Chapter 3: Service Delivery

Revision 19-0; Effective March 1, 2019

 

Required and optional services must be addressed in the grant work plan goals, objectives and activities.

 

3.1 Required Services

A CIL must provide the following independent living core services:

 

3.2 Optional Services

A CIL must provide a combination of any two or more of the following IL services:

 

3.3 Services to Individuals with Significant Disabilities

A CIL must document that it serves people with a wide range of significant disabilities, including people who are unserved or underserved, such as people with significant disabilities who:

 

3.4 Outreach for Special Populations

A CIL must conduct aggressive outreach regarding services provided through the center in an effort to reach populations of individuals with significant disabilities that are unserved or underserved, especially minority groups and urban and rural populations.

 

3.5 Consumer Eligibility

An appropriate CIL staff member must sign and date an eligibility statement certifying that the consumer is determined eligible for IL services. This decision must be:

 

3.5.1 Consumer Ineligibility

If an applicant for IL services is determined ineligible for IL services, the CIL must provide the applicant with documentation of the ineligibility determination, which must be dated and signed by an appropriate CIL staff member.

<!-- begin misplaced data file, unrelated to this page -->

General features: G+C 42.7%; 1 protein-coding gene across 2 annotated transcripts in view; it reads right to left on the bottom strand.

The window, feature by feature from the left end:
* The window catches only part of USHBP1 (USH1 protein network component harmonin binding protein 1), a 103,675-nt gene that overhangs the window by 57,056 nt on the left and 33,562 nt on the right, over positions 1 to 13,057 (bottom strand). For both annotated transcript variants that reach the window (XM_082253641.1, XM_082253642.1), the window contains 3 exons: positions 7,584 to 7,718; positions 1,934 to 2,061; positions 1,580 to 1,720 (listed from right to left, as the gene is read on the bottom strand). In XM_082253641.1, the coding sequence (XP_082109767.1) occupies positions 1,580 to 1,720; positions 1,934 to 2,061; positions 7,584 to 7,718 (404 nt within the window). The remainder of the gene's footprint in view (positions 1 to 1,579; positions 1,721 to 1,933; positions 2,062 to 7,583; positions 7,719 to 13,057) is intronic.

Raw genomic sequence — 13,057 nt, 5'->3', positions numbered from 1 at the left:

3.5.2 Review of Ineligibility Decision

If an applicant for IL services has been found ineligible, the CIL must review the applicant's ineligibility at least once:

The review need not be conducted if the:

 

3.6 Termination of Services

If the CIL intends to terminate services to a consumer with a Consumer Service Record (CSR), the CIL must notify the consumer, provide information on the Client Assistance Program (CAP) and, if appropriate, refer the consumer to other agencies and facilities.

 

3.7 Independent Living Plan or Waiver

A CIL must provide the consumer with the choice of:

If the consumer chooses to develop an ILP, the CIL staff member and the consumer must develop a mutually agreed-upon ILP. The ILP must be signed by the consumer, or his or her representative, and the appropriate staff member.

If the consumer chooses to sign a waiver form, waiving his or her right to participate in plan development, CIL staff must develop the plan of services.

The plan must include:

Services entered on the ILP or waived plan must:

CIL staff must review the consumer plan or waived plan as often as necessary, but at least annually, to determine whether services should be continued, modified or discontinued.

 

3.8 Consumer Service Record

A Consumer Service Record (CSR) must be maintained for each applicant for IL services and each recipient of IL services (other than information and referral). The CSR must contain:

A CSR may be maintained electronically or in printed form. However, the IL plan or waiver must bear signatures of the consumer, or the consumer's representative, and the CIL staff member.

 

3.9 Independent Living Goals

A CIL must ensure that it facilitates development and achievement of suitable IL goals. IL goals relate directly to addressing the consumer's functional needs and what the consumer wants to achieve to access his or her home, family and/or community.